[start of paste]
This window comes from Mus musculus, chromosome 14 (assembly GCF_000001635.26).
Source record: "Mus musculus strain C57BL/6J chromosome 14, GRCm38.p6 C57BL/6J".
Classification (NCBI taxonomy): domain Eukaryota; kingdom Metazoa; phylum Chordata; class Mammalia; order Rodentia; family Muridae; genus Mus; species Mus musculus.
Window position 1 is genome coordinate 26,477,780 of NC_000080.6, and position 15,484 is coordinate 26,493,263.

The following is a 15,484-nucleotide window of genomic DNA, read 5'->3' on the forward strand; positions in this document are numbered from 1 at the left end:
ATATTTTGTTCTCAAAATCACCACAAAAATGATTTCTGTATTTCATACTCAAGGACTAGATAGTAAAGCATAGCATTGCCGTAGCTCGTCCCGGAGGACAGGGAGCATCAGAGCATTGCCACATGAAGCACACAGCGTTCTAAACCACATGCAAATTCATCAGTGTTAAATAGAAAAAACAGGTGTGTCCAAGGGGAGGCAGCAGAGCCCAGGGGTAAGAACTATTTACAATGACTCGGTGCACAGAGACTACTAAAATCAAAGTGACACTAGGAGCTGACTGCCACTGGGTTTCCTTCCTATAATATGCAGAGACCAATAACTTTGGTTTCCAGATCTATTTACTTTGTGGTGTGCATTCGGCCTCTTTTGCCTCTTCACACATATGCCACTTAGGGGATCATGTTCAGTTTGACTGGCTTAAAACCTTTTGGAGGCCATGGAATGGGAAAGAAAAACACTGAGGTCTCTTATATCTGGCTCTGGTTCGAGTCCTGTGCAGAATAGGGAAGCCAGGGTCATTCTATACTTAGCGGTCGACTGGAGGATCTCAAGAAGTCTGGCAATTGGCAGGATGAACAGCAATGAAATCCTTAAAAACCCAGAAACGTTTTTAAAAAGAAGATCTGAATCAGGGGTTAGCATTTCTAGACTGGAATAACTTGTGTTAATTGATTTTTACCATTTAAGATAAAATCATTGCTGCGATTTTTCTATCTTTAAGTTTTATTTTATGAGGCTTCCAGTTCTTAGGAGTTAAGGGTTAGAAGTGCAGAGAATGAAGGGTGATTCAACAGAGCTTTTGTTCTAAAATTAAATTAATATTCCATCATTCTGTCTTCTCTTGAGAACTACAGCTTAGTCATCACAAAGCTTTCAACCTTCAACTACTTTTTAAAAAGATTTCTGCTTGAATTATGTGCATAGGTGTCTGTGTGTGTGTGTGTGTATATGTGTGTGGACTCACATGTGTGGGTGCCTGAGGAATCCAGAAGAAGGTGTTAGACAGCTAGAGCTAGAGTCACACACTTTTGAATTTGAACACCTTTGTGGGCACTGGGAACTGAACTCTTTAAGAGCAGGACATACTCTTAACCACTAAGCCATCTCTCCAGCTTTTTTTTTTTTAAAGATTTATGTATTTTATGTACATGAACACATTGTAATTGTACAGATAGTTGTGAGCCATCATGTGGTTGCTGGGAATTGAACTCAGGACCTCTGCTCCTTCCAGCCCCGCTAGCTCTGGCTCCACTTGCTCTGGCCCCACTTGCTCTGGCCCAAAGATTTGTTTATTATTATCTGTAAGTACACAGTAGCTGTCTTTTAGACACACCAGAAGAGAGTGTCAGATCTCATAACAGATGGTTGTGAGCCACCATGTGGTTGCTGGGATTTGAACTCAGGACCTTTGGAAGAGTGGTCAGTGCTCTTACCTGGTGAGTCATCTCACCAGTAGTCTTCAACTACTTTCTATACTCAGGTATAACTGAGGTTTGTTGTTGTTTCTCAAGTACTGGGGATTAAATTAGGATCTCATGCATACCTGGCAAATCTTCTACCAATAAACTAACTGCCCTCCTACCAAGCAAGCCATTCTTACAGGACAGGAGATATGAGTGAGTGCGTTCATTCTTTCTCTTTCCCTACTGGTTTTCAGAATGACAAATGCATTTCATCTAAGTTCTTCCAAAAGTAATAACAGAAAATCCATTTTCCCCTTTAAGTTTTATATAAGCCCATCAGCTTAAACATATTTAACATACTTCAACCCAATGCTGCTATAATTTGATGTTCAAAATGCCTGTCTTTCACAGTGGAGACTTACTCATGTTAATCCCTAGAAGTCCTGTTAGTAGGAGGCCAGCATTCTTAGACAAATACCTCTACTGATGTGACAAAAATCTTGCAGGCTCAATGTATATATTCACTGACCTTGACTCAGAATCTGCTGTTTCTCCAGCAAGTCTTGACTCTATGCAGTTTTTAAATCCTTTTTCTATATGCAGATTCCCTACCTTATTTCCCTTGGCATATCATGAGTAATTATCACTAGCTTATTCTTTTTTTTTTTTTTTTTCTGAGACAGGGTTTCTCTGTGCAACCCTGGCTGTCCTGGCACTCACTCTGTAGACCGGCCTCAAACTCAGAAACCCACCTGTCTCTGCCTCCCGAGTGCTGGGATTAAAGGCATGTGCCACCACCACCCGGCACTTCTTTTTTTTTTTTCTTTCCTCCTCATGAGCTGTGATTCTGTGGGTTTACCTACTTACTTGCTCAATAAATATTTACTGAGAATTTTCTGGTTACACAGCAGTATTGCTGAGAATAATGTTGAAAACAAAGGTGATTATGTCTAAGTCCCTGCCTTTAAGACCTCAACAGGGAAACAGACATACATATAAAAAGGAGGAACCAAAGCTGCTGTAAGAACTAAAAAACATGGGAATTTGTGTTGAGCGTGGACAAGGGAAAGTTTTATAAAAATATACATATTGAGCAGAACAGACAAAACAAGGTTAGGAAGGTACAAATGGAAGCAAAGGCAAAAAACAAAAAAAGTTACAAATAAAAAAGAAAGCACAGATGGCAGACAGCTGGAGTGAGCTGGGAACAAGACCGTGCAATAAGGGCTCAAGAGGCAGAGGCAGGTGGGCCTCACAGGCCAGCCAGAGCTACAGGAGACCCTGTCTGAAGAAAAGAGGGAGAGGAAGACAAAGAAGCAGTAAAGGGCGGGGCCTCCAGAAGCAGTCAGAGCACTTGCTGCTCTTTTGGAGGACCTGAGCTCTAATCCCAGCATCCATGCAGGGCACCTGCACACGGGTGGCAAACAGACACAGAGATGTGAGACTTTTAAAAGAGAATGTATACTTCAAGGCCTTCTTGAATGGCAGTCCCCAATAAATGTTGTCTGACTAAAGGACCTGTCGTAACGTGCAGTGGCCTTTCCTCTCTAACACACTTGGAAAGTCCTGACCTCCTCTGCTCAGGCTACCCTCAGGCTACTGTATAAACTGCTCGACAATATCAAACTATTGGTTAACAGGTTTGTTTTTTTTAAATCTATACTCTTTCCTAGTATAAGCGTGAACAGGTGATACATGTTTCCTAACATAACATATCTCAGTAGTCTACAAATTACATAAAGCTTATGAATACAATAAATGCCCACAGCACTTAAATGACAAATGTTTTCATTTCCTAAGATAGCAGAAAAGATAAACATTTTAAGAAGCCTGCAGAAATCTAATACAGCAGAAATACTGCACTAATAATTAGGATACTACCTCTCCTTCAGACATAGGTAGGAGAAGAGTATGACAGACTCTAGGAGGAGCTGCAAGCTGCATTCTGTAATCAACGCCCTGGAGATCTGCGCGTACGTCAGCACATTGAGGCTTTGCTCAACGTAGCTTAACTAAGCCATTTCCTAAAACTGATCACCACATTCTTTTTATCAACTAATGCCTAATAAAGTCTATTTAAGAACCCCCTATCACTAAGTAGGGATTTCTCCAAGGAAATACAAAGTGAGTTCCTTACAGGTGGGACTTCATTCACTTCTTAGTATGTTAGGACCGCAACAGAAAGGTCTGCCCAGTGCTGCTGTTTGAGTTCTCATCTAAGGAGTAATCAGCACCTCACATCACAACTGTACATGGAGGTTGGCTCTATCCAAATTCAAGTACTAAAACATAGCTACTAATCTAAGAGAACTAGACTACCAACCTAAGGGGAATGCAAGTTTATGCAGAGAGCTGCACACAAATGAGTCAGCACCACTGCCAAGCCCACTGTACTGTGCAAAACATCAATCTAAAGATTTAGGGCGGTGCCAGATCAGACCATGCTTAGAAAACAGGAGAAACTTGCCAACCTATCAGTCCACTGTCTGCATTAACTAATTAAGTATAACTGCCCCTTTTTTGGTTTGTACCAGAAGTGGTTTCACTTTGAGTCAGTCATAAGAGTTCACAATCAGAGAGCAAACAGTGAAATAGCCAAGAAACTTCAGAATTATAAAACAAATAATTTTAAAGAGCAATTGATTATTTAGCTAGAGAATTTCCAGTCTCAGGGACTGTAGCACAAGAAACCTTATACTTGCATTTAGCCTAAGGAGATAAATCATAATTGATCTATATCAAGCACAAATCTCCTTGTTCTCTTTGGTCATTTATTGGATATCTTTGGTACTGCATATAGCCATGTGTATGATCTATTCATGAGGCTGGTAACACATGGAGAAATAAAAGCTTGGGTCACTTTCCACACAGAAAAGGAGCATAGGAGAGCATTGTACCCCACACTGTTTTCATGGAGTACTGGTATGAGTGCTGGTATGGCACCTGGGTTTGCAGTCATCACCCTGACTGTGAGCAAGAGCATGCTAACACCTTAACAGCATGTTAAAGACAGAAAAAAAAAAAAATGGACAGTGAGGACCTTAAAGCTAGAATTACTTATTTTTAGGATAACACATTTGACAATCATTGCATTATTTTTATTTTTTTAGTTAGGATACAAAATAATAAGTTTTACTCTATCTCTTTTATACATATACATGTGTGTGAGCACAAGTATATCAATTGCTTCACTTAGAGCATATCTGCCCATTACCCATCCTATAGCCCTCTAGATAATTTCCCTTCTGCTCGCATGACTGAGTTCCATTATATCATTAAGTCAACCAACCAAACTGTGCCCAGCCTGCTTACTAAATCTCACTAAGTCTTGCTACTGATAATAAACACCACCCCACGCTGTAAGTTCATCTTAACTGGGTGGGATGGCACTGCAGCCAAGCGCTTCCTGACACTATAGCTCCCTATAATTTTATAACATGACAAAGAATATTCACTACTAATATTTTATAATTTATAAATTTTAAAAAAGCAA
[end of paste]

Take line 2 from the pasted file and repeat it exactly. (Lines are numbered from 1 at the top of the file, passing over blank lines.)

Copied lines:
Source record: "Mus musculus strain C57BL/6J chromosome 14, GRCm38.p6 C57BL/6J".